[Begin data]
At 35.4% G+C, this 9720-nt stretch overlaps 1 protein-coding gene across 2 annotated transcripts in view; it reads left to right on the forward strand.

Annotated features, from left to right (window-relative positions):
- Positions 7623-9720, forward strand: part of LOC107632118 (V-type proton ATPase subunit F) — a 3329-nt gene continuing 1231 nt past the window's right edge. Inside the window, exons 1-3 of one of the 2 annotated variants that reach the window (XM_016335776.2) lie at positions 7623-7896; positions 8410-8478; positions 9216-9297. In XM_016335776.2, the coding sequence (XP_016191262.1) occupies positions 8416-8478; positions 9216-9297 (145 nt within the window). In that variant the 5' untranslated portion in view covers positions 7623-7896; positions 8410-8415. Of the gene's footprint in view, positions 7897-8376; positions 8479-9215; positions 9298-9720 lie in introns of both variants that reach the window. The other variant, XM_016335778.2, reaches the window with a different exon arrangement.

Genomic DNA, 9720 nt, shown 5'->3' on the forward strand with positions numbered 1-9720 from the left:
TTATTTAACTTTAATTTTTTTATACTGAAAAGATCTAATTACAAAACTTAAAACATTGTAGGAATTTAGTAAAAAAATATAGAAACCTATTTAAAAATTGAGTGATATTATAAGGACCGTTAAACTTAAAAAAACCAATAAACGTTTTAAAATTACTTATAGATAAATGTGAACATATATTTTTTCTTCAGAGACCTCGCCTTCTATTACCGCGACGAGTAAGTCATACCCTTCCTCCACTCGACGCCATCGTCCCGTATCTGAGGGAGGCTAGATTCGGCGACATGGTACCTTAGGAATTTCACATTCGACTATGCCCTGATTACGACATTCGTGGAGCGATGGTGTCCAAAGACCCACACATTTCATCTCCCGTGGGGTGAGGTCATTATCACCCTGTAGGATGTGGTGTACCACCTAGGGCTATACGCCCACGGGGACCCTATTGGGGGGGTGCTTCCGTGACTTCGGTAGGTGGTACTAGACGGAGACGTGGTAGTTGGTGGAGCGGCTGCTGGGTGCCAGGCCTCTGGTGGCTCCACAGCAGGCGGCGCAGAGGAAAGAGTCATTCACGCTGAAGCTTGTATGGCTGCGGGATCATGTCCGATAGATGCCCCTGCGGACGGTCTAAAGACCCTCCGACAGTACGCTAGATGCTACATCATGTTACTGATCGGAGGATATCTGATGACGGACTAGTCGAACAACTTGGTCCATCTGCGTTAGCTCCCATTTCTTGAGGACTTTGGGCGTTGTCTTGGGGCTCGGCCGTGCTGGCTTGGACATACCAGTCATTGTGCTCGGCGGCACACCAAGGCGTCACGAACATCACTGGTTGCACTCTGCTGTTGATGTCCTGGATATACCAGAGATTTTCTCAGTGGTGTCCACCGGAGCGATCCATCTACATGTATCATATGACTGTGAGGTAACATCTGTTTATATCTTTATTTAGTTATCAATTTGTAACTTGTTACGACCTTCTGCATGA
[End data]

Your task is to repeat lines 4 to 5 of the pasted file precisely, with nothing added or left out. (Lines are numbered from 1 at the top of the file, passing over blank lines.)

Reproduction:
Genomic DNA, 9720 nt, shown 5'->3' on the forward strand with positions numbered 1-9720 from the left:
TTATTTAACTTTAATTTTTTTATACTGAAAAGATCTAATTACAAAACTTAAAACATTGTAGGAATTTAGTAAAAAAATATAGAAACCTATTTAAAAATTGAGTGATATTATAAGGACCGTTAAACTTAAAAAAACCAATAAACGTTTTAAAATTACTTATAGATAAATGTGAACATATATTTTTTCTTCAGAGACCTCGCCTTCTATTACCGCGACGAGTAAGTCATACCCTTCCTCCACTCGACGCCATCGTCCCGTATCTGAGGGAGGCTAGATTCGGCGACATGGTACCTTAGGAATTTCACATTCGACTATGCCCTGATTACGACATTCGTGGAGCGATGGTGTCCAAAGACCCACACATTTCATCTCCCGTGGGGTGAGGTCATTATCACCCTGTAGGATGTGGTGTACCACCTAGGGCTATACGCCCACGGGGACCCTATTGGGGGGGTGCTTCCGTGACTTCGGTAGGTGGTACTAGACGGAGACGTGGTAGTTGGTGGAGCGGCTGCTGGGTGCCAGGCCTCTGGTGGCTCCACAGCAGGCGGCGCAGAGGAAAGAGTCATTCACGCTGAAGCTTGTATGGCTGCGGGATCATGTCCGATAGATGCCCCTGCGGACGGTCTAAAGACCCTCCGACAGTACGCTAGATGCTACATCATGTTACTGATCGGAGGATATCTGATGACGGACTAGTCGAACAACTTGGTCCATCTGCGTTAGCTCCCATTTCTTGAGGACTTTGGGCGTTGTCTTGGGGCTCGGCCGTGCTGGCTTGGACATACCAGTCATTGTGCTCGGCGGCACACCAAGGCGTCACGAACATCACTGGTTGCACTCTGCTGTTGATGTCCTGGATATACCAGAGATTTTCTCAGTGGTGTCCACCGGAGCGATCCATCTACATGTATCATATGACTGTGAGGTAACATCTGTTTATATCTTTATTTAGTTATCAATTTGTAACTTGTTACGACCTTCTGCATGA